She’s fast. So fast that back in 1998 she scorched around the globe in less than 80 days, setting a new Guinness World Record with a time of 74 days, 20 hours and 58 minutes.
She’s got the range, too. Over 4,000 miles on a single tank. New York to London with fuel to spare. A range that, over the years, has helped her circumnavigate the world no fewer than six times.
And she’s helped change the world. As part of the Sea Shepherd Conservation Society (SSCS) fleet since 2010, this rugged 109-foot trimaran has locked horns with Japanese whaling ships in the Antarctic, Chinese squid boats off the Galapagos, and tackled Bluefin poachers in the Mediterranean.
Now, the legendary Brigitte Bardot, with a for-sale sign in her wheelhouse window, is ready and raring for her next adventure. “Vessels don’t come more unique than this,” Joaquin Genrich, the listing broker with Fraser Yachts, told Robb Report. “It could take a family completely off the grid. Throw off the lines and you could get from Puerto Vallarta, where she is right now, to Tahiti on one tank.”
Designed by British multihull guru Nigel Irens and originally named Cable & Wireless Adventurer, this needle-nosed rocket ship was built in 1997 by British yard Vosper Thornycroft for the sole purpose of circling the world in less than 80 days. Mission accomplished, she was renamed Ocean 7 Adventurer, relocated to Cape Town, South Africa, and started a new career as a charter vessel.
In December 2007, she hit the headlines when she charged into the Southern Ocean to perform a daring rescue of the demasted racing yacht Delta Dore. After locating the yacht, she towed it 960 miles back to Cape Town. Three years later, she was bought by Sea Shepherd, renamed Gojira—that’s Japanese for Godzilla—and sent off to track down illegal Japanese whaling factory ships in the Antarctic. In locating the Nisshin Maru whaler in the icy Ross Sea, Gojira set a record for traveling farther south than any other multihull in history.
When the Japanese owners of the Godzilla movie franchise threatened legal action for unauthorized use of the trademark, SSCS changed the vessel’s name to Brigitte Bardot, in honour of the French model and actor and her long-standing support of Sea Shepherd.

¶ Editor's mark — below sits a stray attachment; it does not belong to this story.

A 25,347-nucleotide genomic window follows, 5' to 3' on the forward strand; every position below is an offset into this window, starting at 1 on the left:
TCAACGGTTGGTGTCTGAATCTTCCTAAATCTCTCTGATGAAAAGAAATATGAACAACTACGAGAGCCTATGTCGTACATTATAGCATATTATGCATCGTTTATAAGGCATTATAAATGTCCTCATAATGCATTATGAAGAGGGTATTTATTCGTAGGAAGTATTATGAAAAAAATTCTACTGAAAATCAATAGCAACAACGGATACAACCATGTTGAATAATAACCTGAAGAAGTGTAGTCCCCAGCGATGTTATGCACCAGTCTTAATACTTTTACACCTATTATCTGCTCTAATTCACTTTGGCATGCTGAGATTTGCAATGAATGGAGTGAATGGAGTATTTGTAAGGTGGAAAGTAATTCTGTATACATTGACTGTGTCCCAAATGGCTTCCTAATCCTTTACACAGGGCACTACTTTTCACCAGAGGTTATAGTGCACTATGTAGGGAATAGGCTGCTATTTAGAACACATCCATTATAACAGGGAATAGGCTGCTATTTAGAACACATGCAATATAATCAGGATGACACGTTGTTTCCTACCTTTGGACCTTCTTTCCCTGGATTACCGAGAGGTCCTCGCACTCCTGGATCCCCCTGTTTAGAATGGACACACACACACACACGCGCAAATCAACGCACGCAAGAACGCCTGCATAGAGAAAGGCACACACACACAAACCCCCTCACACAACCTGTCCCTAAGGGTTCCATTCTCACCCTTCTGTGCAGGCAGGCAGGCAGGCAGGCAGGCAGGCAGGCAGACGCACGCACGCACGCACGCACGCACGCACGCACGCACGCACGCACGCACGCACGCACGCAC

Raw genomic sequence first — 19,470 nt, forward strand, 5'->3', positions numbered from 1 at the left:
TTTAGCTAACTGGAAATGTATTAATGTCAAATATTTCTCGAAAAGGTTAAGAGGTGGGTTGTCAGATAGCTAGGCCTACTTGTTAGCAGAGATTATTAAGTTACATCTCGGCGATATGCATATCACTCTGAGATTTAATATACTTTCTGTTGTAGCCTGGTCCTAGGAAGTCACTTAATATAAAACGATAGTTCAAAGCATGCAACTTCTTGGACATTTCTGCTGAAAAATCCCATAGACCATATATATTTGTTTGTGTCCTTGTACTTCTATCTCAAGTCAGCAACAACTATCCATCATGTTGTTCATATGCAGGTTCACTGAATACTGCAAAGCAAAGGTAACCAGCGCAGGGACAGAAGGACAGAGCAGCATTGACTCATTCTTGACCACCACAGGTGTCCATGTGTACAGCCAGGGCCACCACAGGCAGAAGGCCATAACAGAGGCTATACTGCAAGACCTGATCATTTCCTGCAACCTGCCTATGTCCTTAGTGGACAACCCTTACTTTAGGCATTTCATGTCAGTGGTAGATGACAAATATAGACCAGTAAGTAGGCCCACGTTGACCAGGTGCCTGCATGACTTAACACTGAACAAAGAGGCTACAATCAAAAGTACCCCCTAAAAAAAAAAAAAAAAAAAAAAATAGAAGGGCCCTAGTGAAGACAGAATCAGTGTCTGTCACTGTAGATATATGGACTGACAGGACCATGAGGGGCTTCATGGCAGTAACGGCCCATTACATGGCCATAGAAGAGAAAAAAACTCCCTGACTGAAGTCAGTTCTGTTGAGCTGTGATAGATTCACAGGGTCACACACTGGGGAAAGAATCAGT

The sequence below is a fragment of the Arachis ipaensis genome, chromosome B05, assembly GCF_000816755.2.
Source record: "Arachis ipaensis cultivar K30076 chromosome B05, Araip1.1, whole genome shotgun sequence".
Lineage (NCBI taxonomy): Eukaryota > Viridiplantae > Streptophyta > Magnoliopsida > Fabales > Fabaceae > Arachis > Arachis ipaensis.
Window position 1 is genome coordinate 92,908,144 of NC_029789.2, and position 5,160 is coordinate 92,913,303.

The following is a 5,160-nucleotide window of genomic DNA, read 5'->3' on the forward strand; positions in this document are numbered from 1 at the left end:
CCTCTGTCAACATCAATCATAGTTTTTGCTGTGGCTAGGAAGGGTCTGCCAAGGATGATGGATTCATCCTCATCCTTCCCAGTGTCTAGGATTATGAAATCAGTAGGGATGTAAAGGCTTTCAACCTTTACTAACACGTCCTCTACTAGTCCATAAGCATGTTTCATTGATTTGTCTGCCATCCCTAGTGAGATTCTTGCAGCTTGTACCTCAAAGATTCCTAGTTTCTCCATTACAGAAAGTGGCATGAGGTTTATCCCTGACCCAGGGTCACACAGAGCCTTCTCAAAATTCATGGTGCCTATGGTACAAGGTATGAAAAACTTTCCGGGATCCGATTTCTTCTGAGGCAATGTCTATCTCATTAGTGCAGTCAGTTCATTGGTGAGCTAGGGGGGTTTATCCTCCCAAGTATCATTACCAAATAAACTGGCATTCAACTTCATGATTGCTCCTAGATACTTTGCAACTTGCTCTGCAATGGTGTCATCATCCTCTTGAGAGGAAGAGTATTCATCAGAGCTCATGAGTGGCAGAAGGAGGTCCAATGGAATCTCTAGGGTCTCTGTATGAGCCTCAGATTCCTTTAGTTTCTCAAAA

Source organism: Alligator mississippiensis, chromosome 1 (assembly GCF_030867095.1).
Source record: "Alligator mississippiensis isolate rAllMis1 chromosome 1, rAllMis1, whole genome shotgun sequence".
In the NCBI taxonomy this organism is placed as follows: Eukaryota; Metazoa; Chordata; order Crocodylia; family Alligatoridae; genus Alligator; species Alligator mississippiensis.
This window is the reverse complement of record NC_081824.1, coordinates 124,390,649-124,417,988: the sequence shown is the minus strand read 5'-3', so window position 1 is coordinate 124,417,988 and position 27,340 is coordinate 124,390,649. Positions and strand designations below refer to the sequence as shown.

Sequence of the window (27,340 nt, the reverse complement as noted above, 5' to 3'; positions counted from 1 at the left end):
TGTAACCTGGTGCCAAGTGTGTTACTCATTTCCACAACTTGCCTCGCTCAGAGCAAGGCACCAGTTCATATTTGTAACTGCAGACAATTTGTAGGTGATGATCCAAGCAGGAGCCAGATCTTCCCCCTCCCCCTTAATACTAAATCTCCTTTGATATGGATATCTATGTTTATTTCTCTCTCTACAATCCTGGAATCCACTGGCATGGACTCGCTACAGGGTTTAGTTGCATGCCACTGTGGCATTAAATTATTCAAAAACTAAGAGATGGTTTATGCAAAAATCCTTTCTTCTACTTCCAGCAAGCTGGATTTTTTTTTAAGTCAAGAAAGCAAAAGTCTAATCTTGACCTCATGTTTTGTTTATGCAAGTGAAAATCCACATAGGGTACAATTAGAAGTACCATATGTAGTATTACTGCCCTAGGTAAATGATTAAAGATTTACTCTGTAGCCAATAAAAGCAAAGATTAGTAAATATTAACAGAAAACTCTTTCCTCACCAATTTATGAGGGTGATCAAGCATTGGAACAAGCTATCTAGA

Since then, the trimaran has travelled to all four corners of the world; Australia, New Zealand, the Faroe Islands, the Mediterranean, Caribbean and even Key West, where she helped protect turtles from poachers. With the onset of the Covid-19 pandemic, the boat was relocated from the Galápagos Islands, where she was on patrol, to Marina Riviera Nayarit, in La Cruz outside Puerto Vallarta, Mexico. A few weeks ago, the decision was taken to sell.
“These days Sea Shepherd Conservation Society is working more with governments and requiring larger vessels that can accommodate military personnel. Sadly, she’s become too small for our needs,” says Octavia Carranza, who captained Brigitte Bardot on missions to Peru in 2018.
“We’ll definitely be sorry to see her go. She’s a remarkable vessel. Extremely fast, cruising easily at 22 to 25 knots. What I always found amazing was sitting on the bridge and watching her slice through the water like a knife,” Captain Carranza told Robb Report.
Prospective buyers should remember that this is not some pristine luxury motoryacht. Far from it. Since her first day on the water, she’s been driven hard and put away wet. Her interior is no-frills-basic at best. Two years ago, she was expensively re-powered with two new 500-horsepower Cummins QSC 8.3-liter turbo diesels, replacing the previous 350-horse versions. Top speed is now close to 30 knots.
Genrich says the boat’s comparatively low £1.13 million asking price leaves plenty of room for a comprehensive refit. He is also quick to point out that Sea Shepherd is a “highly motivated” seller.
Who’s going to buy her? Genrich reckons it might be someone looking to head out on another world-circling adventure. Or someone eager to own a piece of history. Or someone who just wants to own a really cool boat.
“One thing’s certain, Brigitte Bardot will take you anywhere you want,” he says.
To find out more about the work of the Sea Shepherd Conservation Society, go to http://www.seashepherd.org.